Blogging Journalists, Journalistic Blogging

Cardiff.
The next speaker at Future of Journalism is Lex Boon, whose focus is on the changing context for journalism in this transitional phase. In particular, blogs have been driving this change, and as a result, of course, journalists themselves have also started their own blogs.

Lex examined media blogs (in the professional context of journalism, published on the Website of news organisations), and interviewed the journalist-bloggers behind them – from a broad range of news beats. Mostly those journalists essentially fell into blogging: their editors raised the need to start blogging, and they started their blogs as experiments, without much pre-planning. This also means that they’re not taking their approach to blogging too seriously at this point.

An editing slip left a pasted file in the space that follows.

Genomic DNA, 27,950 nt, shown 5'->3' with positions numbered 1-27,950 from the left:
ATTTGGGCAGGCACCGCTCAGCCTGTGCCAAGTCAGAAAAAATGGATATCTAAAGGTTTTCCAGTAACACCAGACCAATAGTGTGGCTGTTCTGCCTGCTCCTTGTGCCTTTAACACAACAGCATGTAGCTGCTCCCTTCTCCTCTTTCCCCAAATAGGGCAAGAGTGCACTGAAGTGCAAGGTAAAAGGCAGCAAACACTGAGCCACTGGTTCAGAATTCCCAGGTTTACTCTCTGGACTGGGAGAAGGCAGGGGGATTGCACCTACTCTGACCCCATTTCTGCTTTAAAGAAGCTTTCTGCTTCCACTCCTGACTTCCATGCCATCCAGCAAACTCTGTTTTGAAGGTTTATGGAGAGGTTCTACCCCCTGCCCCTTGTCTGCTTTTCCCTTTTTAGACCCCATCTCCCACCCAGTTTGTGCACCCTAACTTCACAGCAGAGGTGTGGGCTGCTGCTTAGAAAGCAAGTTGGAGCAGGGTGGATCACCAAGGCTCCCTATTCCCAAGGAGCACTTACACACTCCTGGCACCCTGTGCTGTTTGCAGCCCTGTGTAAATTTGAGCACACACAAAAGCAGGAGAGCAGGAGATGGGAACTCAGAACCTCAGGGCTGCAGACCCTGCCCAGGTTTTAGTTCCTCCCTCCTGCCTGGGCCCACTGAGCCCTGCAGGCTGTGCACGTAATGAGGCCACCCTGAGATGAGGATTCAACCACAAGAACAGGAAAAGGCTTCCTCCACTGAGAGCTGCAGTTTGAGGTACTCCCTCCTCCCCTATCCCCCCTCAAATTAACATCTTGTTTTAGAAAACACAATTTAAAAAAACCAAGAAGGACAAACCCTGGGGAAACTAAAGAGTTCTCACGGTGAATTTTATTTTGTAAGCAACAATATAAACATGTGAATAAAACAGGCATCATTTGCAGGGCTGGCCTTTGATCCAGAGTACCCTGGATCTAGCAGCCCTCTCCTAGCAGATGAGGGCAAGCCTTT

Social Media Users' News Consumption in Canada

Cardiff.
The next speaker at Future of Journalism is Alfred Hermida, who is interested in how news consumption changes as a result of the greater use of social networking platforms. Such users may now start to constitute network publics: mediated public spheres where networking technologies and social interactions influence one another. How does such a networked audience use the news?

The Pew Center has already shown that 75% of U.S. audiences get part of their news via email and other sharing; this mediated sociability is increasingly simply part of what we do, and social media have infiltrated our daily habits. What questions does that raise for the media industry, which has long managed to control its content distribution channels?